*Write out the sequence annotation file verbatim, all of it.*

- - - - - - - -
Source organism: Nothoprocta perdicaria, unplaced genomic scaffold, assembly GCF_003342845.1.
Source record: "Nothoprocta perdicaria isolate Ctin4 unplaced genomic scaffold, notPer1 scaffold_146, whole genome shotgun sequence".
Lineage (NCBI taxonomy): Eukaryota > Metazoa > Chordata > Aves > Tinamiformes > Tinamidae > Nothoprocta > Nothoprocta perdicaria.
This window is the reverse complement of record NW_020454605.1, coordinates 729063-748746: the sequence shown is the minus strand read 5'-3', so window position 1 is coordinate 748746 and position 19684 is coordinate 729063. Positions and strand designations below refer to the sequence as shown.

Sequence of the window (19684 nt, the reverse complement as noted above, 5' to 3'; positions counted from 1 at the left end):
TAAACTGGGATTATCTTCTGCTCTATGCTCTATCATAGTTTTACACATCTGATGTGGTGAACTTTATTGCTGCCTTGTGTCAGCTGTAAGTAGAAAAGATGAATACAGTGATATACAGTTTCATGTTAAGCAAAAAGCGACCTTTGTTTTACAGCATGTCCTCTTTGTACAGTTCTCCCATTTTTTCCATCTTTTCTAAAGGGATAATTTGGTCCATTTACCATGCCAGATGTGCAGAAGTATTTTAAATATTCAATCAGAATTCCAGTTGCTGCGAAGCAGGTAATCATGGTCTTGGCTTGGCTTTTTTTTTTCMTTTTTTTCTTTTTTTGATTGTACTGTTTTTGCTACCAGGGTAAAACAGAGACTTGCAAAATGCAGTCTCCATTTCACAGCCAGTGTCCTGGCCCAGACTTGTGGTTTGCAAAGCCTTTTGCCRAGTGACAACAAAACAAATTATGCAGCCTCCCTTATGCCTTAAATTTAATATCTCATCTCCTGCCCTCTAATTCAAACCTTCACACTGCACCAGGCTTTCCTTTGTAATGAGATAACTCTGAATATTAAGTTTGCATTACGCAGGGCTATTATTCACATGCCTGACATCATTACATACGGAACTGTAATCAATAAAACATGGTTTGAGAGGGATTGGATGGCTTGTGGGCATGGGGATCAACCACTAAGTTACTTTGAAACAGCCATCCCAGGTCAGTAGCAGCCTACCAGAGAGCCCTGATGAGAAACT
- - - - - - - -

Source organism: Nothoprocta perdicaria, unplaced genomic scaffold, assembly GCF_003342845.1.
Source record: "Nothoprocta perdicaria isolate Ctin4 unplaced genomic scaffold, notPer1 scaffold_146, whole genome shotgun sequence".
Lineage (NCBI taxonomy): Eukaryota > Metazoa > Chordata > Aves > Tinamiformes > Tinamidae > Nothoprocta > Nothoprocta perdicaria.
This window is the reverse complement of record NW_020454605.1, coordinates 729063-748746: the sequence shown is the minus strand read 5'-3', so window position 1 is coordinate 748746 and position 19684 is coordinate 729063. Positions and strand designations below refer to the sequence as shown.

Sequence of the window (19684 nt, the reverse complement as noted above, 5' to 3'; positions counted from 1 at the left end):
TAAACTGGGATTATCTTCTGCTCTATGCTCTATCATAGTTTTACACATCTGATGTGGTGAACTTTATTGCTGCCTTGTGTCAGCTGTAAGTAGAAAAGATGAATACAGTGATATACAGTTTCATGTTAAGCAAAAAGCGACCTTTGTTTTACAGCATGTCCTCTTTGTACAGTTCTCCCATTTTTTCCATCTTTTCTAAAGGGATAATTTGGTCCATTTACCATGCCAGATGTGCAGAAGTATTTTAAATATTCAATCAGAATTCCAGTTGCTGCGAAGCAGGTAATCATGGTCTTGGCTTGGCTTTTTTTTTTCMTTTTTTTCTTTTTTTGATTGTACTGTTTTTGCTACCAGGGTAAAACAGAGACTTGCAAAATGCAGTCTCCATTTCACAGCCAGTGTCCTGGCCCAGACTTGTGGTTTGCAAAGCCTTTTGCCRAGTGACAACAAAACAAATTATGCAGCCTCCCTTATGCCTTAAATTTAATATCTCATCTCCTGCCCTCTAATTCAAACCTTCACACTGCACCAGGCTTTCCTTTGTAATGAGATAACTCTGAATATTAAGTTTGCATTACGCAGGGCTATTATTCACATGCCTGACATCATTACATACGGAACTGTAATCAATAAAACATGGTTTGAGAGGGATTGGATGGCTTGTGGGCATGGGGATCAACCACTAAGTTACTTTGAAACAGCCATCCCAGGTCAGTAGCAGCCTACCAGAGAGCCCTGATGAGAAACT